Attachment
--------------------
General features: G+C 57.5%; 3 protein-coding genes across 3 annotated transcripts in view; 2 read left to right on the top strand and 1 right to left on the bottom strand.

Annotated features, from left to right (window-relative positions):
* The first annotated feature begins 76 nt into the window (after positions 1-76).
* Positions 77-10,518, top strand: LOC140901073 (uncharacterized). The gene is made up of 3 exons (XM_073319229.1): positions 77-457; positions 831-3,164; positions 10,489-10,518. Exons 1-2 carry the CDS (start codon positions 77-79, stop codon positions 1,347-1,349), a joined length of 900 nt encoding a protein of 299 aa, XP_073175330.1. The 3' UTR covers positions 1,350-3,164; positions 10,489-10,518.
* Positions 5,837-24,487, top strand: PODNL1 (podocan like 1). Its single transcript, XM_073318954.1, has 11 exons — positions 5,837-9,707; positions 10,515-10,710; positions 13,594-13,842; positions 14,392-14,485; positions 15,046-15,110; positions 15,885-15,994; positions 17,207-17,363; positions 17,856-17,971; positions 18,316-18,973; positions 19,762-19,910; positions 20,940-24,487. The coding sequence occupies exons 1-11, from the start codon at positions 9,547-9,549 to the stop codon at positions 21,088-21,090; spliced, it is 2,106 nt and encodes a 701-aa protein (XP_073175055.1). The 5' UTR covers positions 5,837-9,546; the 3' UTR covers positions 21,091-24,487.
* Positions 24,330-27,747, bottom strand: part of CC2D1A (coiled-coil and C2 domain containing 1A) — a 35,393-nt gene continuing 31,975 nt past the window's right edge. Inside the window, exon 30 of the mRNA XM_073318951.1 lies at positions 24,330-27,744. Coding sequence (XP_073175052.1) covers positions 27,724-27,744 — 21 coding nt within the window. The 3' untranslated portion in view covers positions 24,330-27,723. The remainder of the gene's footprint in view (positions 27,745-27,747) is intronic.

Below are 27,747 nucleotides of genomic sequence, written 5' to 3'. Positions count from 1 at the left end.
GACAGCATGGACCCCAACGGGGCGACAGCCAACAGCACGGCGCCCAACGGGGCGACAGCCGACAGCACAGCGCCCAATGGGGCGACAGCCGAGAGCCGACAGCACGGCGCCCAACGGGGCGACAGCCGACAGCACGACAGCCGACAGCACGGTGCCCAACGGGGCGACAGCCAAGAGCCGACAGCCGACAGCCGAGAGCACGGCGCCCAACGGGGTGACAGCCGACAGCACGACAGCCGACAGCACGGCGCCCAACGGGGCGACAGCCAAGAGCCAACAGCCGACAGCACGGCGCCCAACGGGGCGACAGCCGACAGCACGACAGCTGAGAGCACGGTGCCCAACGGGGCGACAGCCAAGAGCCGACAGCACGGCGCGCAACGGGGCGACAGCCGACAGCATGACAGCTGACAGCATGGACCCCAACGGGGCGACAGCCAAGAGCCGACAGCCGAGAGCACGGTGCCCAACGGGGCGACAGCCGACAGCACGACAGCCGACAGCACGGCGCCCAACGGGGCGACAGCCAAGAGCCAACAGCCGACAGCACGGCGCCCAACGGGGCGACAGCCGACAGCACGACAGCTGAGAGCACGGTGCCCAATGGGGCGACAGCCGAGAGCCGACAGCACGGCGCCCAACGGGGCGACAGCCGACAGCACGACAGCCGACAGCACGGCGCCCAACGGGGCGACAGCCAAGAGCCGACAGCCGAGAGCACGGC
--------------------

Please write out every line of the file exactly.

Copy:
General features: G+C 57.5%; 3 protein-coding genes across 3 annotated transcripts in view; 2 read left to right on the top strand and 1 right to left on the bottom strand.

Annotated features, from left to right (window-relative positions):
* The first annotated feature begins 76 nt into the window (after positions 1-76).
* Positions 77-10,518, top strand: LOC140901073 (uncharacterized). The gene is made up of 3 exons (XM_073319229.1): positions 77-457; positions 831-3,164; positions 10,489-10,518. Exons 1-2 carry the CDS (start codon positions 77-79, stop codon positions 1,347-1,349), a joined length of 900 nt encoding a protein of 299 aa, XP_073175330.1. The 3' UTR covers positions 1,350-3,164; positions 10,489-10,518.
* Positions 5,837-24,487, top strand: PODNL1 (podocan like 1). Its single transcript, XM_073318954.1, has 11 exons — positions 5,837-9,707; positions 10,515-10,710; positions 13,594-13,842; positions 14,392-14,485; positions 15,046-15,110; positions 15,885-15,994; positions 17,207-17,363; positions 17,856-17,971; positions 18,316-18,973; positions 19,762-19,910; positions 20,940-24,487. The coding sequence occupies exons 1-11, from the start codon at positions 9,547-9,549 to the stop codon at positions 21,088-21,090; spliced, it is 2,106 nt and encodes a 701-aa protein (XP_073175055.1). The 5' UTR covers positions 5,837-9,546; the 3' UTR covers positions 21,091-24,487.
* Positions 24,330-27,747, bottom strand: part of CC2D1A (coiled-coil and C2 domain containing 1A) — a 35,393-nt gene continuing 31,975 nt past the window's right edge. Inside the window, exon 30 of the mRNA XM_073318951.1 lies at positions 24,330-27,744. Coding sequence (XP_073175052.1) covers positions 27,724-27,744 — 21 coding nt within the window. The 3' untranslated portion in view covers positions 24,330-27,723. The remainder of the gene's footprint in view (positions 27,745-27,747) is intronic.

Below are 27,747 nucleotides of genomic sequence, written 5' to 3'. Positions count from 1 at the left end.
GACAGCATGGACCCCAACGGGGCGACAGCCAACAGCACGGCGCCCAACGGGGCGACAGCCGACAGCACAGCGCCCAATGGGGCGACAGCCGAGAGCCGACAGCACGGCGCCCAACGGGGCGACAGCCGACAGCACGACAGCCGACAGCACGGTGCCCAACGGGGCGACAGCCAAGAGCCGACAGCCGACAGCCGAGAGCACGGCGCCCAACGGGGTGACAGCCGACAGCACGACAGCCGACAGCACGGCGCCCAACGGGGCGACAGCCAAGAGCCAACAGCCGACAGCACGGCGCCCAACGGGGCGACAGCCGACAGCACGACAGCTGAGAGCACGGTGCCCAACGGGGCGACAGCCAAGAGCCGACAGCACGGCGCGCAACGGGGCGACAGCCGACAGCATGACAGCTGACAGCATGGACCCCAACGGGGCGACAGCCAAGAGCCGACAGCCGAGAGCACGGTGCCCAACGGGGCGACAGCCGACAGCACGACAGCCGACAGCACGGCGCCCAACGGGGCGACAGCCAAGAGCCAACAGCCGACAGCACGGCGCCCAACGGGGCGACAGCCGACAGCACGACAGCTGAGAGCACGGTGCCCAATGGGGCGACAGCCGAGAGCCGACAGCACGGCGCCCAACGGGGCGACAGCCGACAGCACGACAGCCGACAGCACGGCGCCCAACGGGGCGACAGCCAAGAGCCGACAGCCGAGAGCACGGC